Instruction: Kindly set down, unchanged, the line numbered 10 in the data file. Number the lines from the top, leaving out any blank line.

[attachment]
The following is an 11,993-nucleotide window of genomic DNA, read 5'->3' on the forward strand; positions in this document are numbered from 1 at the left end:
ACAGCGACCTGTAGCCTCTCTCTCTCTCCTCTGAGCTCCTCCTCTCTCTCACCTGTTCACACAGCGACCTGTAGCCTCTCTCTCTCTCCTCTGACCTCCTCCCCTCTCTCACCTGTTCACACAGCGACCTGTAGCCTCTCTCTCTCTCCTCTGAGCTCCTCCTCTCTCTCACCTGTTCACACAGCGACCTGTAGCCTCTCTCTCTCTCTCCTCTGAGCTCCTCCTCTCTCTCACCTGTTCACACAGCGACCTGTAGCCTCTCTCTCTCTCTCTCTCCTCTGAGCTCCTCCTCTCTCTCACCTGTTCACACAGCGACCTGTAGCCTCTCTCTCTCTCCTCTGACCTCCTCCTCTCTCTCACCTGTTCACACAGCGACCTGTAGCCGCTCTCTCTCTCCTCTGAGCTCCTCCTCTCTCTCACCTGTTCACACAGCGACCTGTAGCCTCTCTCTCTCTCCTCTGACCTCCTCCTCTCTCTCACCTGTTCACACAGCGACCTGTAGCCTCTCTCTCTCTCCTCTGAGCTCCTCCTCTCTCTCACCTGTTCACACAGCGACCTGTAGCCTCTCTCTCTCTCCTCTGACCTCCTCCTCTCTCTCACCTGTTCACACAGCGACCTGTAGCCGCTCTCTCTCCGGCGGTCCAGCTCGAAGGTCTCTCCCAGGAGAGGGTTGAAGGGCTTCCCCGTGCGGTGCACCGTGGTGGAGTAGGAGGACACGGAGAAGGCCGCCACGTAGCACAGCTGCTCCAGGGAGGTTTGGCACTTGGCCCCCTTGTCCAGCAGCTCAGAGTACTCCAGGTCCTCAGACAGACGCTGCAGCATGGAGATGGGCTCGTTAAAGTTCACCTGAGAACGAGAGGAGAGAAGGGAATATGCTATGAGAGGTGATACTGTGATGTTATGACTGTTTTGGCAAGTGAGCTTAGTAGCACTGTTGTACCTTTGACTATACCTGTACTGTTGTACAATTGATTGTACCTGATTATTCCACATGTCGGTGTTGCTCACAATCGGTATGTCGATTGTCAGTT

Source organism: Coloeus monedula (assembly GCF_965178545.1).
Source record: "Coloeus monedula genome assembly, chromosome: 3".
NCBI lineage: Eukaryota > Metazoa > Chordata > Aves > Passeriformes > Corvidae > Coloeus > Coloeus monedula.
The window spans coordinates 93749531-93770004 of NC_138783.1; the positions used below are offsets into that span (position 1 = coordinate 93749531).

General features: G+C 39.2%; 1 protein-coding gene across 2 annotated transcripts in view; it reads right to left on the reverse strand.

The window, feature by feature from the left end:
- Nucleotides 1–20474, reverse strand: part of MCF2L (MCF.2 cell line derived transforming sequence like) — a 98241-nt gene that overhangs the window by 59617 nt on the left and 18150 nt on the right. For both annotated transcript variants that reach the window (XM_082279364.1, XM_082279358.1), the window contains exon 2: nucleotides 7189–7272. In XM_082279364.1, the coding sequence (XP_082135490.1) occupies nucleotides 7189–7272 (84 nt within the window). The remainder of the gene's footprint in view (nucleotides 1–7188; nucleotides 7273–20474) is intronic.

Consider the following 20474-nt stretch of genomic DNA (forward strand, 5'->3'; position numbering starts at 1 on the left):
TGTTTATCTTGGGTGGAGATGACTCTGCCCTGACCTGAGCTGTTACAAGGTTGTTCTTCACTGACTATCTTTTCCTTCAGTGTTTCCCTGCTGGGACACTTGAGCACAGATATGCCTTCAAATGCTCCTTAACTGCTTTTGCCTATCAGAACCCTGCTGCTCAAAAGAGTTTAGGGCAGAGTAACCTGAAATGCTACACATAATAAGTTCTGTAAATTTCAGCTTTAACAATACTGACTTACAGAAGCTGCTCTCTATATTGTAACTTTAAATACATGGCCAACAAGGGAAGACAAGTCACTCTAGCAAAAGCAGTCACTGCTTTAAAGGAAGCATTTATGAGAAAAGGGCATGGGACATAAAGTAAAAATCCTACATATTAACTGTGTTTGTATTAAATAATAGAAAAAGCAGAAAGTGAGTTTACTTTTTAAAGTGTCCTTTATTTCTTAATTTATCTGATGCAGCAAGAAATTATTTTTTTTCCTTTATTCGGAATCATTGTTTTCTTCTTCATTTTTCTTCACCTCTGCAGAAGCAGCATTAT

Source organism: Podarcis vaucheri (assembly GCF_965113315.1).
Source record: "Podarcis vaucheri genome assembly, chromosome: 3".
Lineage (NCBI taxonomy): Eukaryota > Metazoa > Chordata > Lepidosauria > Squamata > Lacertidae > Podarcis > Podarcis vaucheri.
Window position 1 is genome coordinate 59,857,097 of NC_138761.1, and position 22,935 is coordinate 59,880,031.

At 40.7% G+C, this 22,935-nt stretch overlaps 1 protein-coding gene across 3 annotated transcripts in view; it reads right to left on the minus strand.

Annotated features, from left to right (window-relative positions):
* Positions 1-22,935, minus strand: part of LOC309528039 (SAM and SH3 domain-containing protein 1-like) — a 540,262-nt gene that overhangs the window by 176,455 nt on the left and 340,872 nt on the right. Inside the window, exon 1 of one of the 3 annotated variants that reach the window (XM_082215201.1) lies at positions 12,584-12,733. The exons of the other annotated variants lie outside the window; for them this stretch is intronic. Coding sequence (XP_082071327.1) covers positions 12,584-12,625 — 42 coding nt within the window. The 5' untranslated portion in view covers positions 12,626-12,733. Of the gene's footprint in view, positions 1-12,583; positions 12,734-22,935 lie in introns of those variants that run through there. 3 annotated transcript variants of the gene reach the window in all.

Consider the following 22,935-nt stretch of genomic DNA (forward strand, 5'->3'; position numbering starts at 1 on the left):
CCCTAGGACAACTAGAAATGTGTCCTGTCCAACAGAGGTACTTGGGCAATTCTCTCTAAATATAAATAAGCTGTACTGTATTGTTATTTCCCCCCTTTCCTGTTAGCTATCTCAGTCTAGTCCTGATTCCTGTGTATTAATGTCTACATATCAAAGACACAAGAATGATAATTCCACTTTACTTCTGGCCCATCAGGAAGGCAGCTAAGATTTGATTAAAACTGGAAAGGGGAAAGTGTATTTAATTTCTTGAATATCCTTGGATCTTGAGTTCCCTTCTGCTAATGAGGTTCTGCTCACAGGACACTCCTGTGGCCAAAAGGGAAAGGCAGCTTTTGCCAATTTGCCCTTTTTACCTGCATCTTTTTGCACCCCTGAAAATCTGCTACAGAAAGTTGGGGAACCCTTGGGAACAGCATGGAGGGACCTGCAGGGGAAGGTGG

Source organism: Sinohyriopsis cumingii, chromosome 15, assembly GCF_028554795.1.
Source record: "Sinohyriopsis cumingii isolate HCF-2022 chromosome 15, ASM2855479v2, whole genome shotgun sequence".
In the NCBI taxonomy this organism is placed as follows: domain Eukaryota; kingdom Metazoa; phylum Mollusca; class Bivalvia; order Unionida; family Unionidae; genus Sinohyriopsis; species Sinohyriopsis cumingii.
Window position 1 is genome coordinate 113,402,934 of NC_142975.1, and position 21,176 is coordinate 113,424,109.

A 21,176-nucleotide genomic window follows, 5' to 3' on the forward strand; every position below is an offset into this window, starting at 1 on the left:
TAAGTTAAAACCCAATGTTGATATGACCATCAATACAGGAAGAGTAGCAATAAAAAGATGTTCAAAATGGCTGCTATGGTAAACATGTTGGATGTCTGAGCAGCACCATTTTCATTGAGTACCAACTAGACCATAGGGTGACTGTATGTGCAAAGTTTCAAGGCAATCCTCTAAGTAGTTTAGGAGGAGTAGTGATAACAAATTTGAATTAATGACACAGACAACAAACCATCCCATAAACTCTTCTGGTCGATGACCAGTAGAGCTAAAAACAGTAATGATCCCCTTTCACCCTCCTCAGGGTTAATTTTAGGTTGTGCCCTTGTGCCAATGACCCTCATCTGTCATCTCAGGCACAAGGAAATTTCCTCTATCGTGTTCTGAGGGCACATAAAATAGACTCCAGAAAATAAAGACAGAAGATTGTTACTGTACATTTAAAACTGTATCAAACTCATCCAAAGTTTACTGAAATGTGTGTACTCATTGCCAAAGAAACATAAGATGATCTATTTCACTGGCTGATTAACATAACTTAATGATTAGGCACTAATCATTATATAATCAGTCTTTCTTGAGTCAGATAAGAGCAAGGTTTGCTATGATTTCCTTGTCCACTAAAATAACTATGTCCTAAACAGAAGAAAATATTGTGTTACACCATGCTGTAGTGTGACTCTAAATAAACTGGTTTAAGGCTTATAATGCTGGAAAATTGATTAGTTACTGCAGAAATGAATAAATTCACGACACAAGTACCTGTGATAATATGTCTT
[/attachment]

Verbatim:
Consider the following 20474-nt stretch of genomic DNA (forward strand, 5'->3'; position numbering starts at 1 on the left):